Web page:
Feeding the Homeland Account
The Office of Homeland Security is running into a funding roadblock. The office has spent the past six months defining information technology needs at federal, state and local levels and identifying the initiatives already in place that can be built upon. But without money, there are limits to how far officials can go, Steve Cooper, the office's chief information officer, said Oct. 31 at the Government Electronics and Information Technology Association's annual budget forecast conference.
The bill to create the Homeland Security Department includes a request for about $12 million for IT pilot projects in areas such as law enforcement and public health, and about $8 million to fully develop a homeland security enterprise architecture that will guide future investments. Until that money comes through — and the Bush administration is still "cautiously optimistic" that Congress will act on the bill before the end of the year — the office can only continue to gather information, Cooper said.
The office is also waiting on the spending bills that have stalled in Congress, he said. So far only the Defense Department has received its fiscal 2003 funding. The money coming from the agencies will go into ongoing e-government projects critical to the homeland security effort, particularly for wireless interoperability and geospatial standards and information systems, he said. "Geospatial is an area that we're targeting for big investment," he said.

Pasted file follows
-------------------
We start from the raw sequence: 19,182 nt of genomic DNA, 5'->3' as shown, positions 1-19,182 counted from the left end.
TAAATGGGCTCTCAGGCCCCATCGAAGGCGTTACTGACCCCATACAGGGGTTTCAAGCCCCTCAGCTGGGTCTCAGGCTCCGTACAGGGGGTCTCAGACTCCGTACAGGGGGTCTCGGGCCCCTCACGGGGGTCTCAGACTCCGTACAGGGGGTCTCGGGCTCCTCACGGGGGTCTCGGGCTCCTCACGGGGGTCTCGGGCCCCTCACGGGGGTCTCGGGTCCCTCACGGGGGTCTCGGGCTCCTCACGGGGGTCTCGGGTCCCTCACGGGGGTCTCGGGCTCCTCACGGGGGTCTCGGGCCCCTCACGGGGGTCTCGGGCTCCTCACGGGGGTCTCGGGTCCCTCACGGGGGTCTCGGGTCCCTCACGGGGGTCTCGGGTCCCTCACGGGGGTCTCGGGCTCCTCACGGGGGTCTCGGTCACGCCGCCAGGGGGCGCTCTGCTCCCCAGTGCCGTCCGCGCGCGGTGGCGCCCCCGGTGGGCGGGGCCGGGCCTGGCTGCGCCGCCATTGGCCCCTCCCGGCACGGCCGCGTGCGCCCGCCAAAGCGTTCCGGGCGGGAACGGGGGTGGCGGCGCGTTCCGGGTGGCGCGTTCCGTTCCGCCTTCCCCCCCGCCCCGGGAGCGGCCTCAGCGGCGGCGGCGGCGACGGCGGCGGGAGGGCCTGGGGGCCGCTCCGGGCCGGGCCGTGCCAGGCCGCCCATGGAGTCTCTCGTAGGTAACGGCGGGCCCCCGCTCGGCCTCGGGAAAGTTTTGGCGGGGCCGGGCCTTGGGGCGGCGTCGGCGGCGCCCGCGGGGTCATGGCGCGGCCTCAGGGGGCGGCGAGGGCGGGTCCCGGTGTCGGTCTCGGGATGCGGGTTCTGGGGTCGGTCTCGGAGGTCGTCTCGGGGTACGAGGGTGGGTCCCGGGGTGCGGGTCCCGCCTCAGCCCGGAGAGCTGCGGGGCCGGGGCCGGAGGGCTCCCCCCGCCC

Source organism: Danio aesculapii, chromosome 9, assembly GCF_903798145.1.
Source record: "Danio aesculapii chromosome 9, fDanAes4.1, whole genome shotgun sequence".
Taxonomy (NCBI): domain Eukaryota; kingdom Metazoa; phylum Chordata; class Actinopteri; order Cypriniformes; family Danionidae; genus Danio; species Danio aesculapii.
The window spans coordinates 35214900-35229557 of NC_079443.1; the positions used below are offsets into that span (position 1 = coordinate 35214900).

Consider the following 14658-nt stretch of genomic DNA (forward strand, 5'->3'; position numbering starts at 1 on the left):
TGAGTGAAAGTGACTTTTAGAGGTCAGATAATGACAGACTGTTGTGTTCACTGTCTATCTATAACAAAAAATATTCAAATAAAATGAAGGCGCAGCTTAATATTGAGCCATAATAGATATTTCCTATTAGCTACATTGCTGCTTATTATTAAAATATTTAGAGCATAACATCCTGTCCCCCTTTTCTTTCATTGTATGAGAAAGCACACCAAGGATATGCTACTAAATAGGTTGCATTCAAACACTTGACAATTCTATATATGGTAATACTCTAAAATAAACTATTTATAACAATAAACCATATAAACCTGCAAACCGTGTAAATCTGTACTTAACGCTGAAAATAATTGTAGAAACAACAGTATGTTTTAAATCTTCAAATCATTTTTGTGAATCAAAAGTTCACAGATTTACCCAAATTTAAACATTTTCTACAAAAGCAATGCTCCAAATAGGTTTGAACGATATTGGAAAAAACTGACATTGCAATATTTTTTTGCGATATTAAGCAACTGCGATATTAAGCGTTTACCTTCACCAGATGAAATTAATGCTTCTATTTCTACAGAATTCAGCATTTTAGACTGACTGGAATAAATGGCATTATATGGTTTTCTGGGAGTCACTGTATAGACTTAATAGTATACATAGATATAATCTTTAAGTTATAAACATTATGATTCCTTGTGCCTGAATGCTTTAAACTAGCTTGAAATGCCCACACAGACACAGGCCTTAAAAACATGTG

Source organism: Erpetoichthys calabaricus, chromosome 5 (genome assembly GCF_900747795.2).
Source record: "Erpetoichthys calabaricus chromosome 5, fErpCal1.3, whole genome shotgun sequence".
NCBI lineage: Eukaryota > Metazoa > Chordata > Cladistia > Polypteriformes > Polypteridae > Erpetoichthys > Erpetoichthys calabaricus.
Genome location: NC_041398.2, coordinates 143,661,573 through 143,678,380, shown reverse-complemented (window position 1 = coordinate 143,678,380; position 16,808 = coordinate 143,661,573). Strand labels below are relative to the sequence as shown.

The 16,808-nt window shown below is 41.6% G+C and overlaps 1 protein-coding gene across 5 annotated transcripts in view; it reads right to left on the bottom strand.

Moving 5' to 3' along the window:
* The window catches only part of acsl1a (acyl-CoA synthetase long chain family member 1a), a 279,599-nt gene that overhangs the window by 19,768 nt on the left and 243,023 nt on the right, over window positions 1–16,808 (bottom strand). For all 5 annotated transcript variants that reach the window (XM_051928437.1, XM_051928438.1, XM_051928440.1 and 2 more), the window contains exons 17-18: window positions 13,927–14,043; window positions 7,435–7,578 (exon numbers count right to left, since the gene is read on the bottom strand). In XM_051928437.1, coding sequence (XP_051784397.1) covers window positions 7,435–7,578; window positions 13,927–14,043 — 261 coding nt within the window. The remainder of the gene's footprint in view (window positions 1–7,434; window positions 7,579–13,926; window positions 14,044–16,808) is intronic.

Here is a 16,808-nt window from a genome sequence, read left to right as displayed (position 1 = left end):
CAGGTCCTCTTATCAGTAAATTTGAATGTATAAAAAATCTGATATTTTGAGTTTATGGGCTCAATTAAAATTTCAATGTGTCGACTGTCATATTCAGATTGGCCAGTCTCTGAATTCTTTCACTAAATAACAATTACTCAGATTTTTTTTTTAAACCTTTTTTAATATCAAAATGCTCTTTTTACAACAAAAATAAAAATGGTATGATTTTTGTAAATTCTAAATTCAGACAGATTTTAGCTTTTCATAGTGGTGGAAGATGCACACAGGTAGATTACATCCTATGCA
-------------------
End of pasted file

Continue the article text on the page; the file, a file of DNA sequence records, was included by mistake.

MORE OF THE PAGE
Cyberspace Strategy Feedback
The draft of the National Strategy to Secure Cyberspace drew plenty of comments and criticism when the White House released it in September, and people seem quite interested in taking advantage of the comment period that is open until Nov. 18, according to Howard Schmidt, vice chairman of the President's Critical Infrastructure Protection Board.
The draft strategy has been downloaded from the board's site more than 185,000 times, Schmidt said Oct. 31 at a forum on combating e-crime and cyberterrorism sponsored by the Information Technology Association of America and U.S. attorney Paul McNulty's office.
With less than a month left in the comment period, the board has received about 170 individual comments, but officials expect a "deluge" of comments in the last week.
Loose Ends at Treasury
Fred Thompson, a longtime IT official at the Treasury Department, is leaving the federal government amid a reorganization that resulted in cuts to the IT staff.
In an Oct. 24 e-mail message to his friends and colleagues, Thompson said he decided to end his 30-year federal career Nov. 1. Next stop is Hawaii, and then he will look for a job in the private sector.
"I appreciate the support and encouragement that I have gotten from my many friends and colleagues at Treasury during my (almost) five years here as well as during [my] 10 years...in the Internal Revenue Service," Thompson said in his message.
In another move, Mike Parker, director of enterprise IT business planning and assurance for Treasury's CIO office, will become the acting CIO while officials look for a permanent replacement. Parker began his tenure at Treasury as director of financial management for the CIO office in 1999.
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